The first thing to note about it is:
But recognizing that M-W took a courageous stand, which merits praise, we still have to ask how convincing their thesis is. Not very, in my opinion.I have to wonder why such an unconvincing argument (to Chomsky) would deserve praise and merit (from Chomsky). I've noted before that his explanation for the appeal of M&W looks a lot like Chomsky is accusing M&W of scapegoating Jews for American imperialism:
The reason, I think, is that it leaves the US government untouched on its high pinnacle of nobility, "Wilsonian idealism," etc., merely in the grip of an all-powerful force that it cannot escape.Except Chomsky doesn't seem to recognize the familiar pattern of scapegoating Jews.
M-W focus on AIPAC and the evangelicals, but they recognize that the Lobby includes most of the political-intellectual class -- at which point the thesis loses much of its content.What Chomsky seems to appreciate is not the argument, but the target.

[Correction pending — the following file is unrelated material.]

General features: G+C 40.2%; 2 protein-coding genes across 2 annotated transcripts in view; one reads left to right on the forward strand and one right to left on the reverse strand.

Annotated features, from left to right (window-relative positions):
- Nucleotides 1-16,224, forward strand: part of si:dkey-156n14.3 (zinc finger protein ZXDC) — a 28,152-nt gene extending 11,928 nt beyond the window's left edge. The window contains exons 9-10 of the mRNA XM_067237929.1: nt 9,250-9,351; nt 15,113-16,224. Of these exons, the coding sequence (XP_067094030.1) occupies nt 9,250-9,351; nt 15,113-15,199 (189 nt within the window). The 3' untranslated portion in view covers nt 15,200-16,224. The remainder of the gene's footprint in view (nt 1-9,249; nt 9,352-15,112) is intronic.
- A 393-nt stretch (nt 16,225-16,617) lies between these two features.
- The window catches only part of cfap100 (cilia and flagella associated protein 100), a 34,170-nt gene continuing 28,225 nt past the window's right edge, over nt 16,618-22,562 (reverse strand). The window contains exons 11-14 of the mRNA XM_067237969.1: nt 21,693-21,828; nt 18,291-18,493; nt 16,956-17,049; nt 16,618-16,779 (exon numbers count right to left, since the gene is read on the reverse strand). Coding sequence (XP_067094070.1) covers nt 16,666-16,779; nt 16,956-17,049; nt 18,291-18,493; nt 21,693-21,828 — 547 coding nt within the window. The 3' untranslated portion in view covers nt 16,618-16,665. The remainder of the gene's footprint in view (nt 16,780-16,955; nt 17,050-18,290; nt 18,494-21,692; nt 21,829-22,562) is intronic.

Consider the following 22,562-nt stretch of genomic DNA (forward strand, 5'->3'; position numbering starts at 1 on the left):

Israel, for Chomsky, is a client state of the US, not the other way around. He cites several cases where Israel has furthered the interests of the US or bowed down to the interests of the US. (Here, Chomsky shares the definition of American interests with Mearsheimer and Walt as specifically being national security and business interests. I disagree with that definition.) But if Israel is a client state, it should follow that Israel has interests that we, the Left, ought to liberate Israel from American imperialism. I imagine Chomsky may agree with that so far. I've also seen others write in the same vein about how the Miltary Industrial Complex in the US profits off Israel's conflict. But it's plain that if we are to liberate Israel from American imperialism, then we, as Americans, ought to do a better job of listening to Israelis. Otherwise, we're only presenting a different face of American imperialism; you can't liberate anyone by forcing something on them. Israelis want security, and so American anti-imperialists ought to be concerned with Israeli security. Here, it's also plain that Chomsky disagrees that such a principle ought to be applied to Israel. He isn't interested in exploring how Israelis view their interests, except to criticize and undermine Israelis. It's exactly the sort of stance Moishe Postone singles out. Chomsky isn't interested in anti-imperialism, per se, but a perverted form of anti-imperialism. Chomsky is a second campist -- and here I choose the phrase second campist over similar terms such as Manichean entirely on purpose.